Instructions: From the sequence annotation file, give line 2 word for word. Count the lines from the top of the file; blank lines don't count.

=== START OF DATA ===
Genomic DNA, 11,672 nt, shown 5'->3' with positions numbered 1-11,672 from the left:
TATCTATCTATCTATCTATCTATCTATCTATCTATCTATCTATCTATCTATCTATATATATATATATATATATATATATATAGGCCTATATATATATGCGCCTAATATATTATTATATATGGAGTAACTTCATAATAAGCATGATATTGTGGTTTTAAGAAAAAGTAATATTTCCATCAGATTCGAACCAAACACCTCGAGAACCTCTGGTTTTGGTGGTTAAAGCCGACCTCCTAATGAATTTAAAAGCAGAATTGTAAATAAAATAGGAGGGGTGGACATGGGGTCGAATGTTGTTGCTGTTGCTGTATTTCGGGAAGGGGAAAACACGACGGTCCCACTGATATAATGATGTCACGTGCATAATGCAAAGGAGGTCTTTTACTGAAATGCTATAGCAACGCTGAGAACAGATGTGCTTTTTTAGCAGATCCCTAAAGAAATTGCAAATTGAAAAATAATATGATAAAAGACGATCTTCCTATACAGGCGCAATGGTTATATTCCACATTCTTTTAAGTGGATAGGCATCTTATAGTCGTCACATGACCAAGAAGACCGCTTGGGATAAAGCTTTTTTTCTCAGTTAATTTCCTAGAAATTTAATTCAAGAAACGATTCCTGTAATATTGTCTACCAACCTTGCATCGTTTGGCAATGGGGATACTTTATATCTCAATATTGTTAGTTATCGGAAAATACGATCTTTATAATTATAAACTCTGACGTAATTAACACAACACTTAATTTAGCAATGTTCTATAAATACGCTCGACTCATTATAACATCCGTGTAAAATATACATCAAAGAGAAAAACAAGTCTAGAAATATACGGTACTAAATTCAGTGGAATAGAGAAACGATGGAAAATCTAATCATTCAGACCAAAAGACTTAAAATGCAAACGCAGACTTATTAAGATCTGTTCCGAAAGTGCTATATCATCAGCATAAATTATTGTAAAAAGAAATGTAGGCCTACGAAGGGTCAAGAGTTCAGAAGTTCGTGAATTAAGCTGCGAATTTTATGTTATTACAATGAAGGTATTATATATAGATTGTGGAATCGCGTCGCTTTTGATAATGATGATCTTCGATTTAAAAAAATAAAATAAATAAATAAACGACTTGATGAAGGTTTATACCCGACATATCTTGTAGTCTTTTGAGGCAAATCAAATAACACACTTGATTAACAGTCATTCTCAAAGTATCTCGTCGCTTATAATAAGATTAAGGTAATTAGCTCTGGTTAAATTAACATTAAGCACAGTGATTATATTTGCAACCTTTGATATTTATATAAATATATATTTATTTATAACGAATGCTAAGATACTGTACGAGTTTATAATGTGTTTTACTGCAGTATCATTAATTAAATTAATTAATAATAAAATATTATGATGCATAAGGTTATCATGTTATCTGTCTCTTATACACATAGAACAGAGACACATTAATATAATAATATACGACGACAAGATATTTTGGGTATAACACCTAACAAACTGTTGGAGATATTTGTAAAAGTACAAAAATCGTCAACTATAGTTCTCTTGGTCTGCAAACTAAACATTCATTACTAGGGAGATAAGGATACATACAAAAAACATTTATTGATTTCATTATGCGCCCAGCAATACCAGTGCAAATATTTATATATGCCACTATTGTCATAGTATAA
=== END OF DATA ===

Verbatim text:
TATCTATCTATCTATCTATCTATCTATCTATCTATCTATCTATCTATCTATCTATATATATATATATATATATATATATATAGGCCTATATATATATGCGCCTAATATATTATTATATATGGAGTAACTTCATAATAAGCATGATATTGTGGTTTTAAGAAAAAGTAATATTTCCATCAGATTCGAACCAAACACCTCGAGAACCTCTGGTTTTGGTGGTTAAAGCCGACCTCCTAATGAATTTAAAAGCAGAATTGTAAATAAAATAGGAGGGGTGGACATGGGGTCGAATGTTGTTGCTGTTGCTGTATTTCGGGAAGGGGAAAACACGACGGTCCCACTGATATAATGATGTCACGTGCATAATGCAAAGGAGGTCTTTTACTGAAATGCTATAGCAACGCTGAGAACAGATGTGCTTTTTTAGCAGATCCCTAAAGAAATTGCAAATTGAAAAATAATATGATAAAAGACGATCTTCCTATACAGGCGCAATGGTTATATTCCACATTCTTTTAAGTGGATAGGCATCTTATAGTCGTCACATGACCAAGAAGACCGCTTGGGATAAAGCTTTTTTTCTCAGTTAATTTCCTAGAAATTTAATTCAAGAAACGATTCCTGTAATATTGTCTACCAACCTTGCATCGTTTGGCAATGGGGATACTTTATATCTCAATATTGTTAGTTATCGGAAAATACGATCTTTATAATTATAAACTCTGACGTAATTAACACAACACTTAATTTAGCAATGTTCTATAAATACGCTCGACTCATTATAACATCCGTGTAAAATATACATCAAAGAGAAAAACAAGTCTAGAAATATACGGTACTAAATTCAGTGGAATAGAGAAACGATGGAAAATCTAATCATTCAGACCAAAAGACTTAAAATGCAAACGCAGACTTATTAAGATCTGTTCCGAAAGTGCTATATCATCAGCATAAATTATTGTAAAAAGAAATGTAGGCCTACGAAGGGTCAAGAGTTCAGAAGTTCGTGAATTAAGCTGCGAATTTTATGTTATTACAATGAAGGTATTATATATAGATTGTGGAATCGCGTCGCTTTTGATAATGATGATCTTCGATTTAAAAAAATAAAATAAATAAATAAACGACTTGATGAAGGTTTATACCCGACATATCTTGTAGTCTTTTGAGGCAAATCAAATAACACACTTGATTAACAGTCATTCTCAAAGTATCTCGTCGCTTATAATAAGATTAAGGTAATTAGCTCTGGTTAAATTAACATTAAGCACAGTGATTATATTTGCAACCTTTGATATTTATATAAATATATATTTATTTATAACGAATGCTAAGATACTGTACGAGTTTATAATGTGTTTTACTGCAGTATCATTAATTAAATTAATTAATAATAAAATATTATGATGCATAAGGTTATCATGTTATCTGTCTCTTATACACATAGAACAGAGACACATTAATATAATAATATACGACGACAAGATATTTTGGGTATAACACCTAACAAACTGTTGGAGATATTTGTAAAAGTACAAAAATCGTCAACTATAGTTCTCTTGGTCTGCAAACTAAACATTCATTACTAGGGAGATAAGGATACATACAAAAAACATTTATTGATTTCATTATGCGCCCAGCAATACCAGTGCAAATATTTATATATGCCACTATTGTCATAGTATAA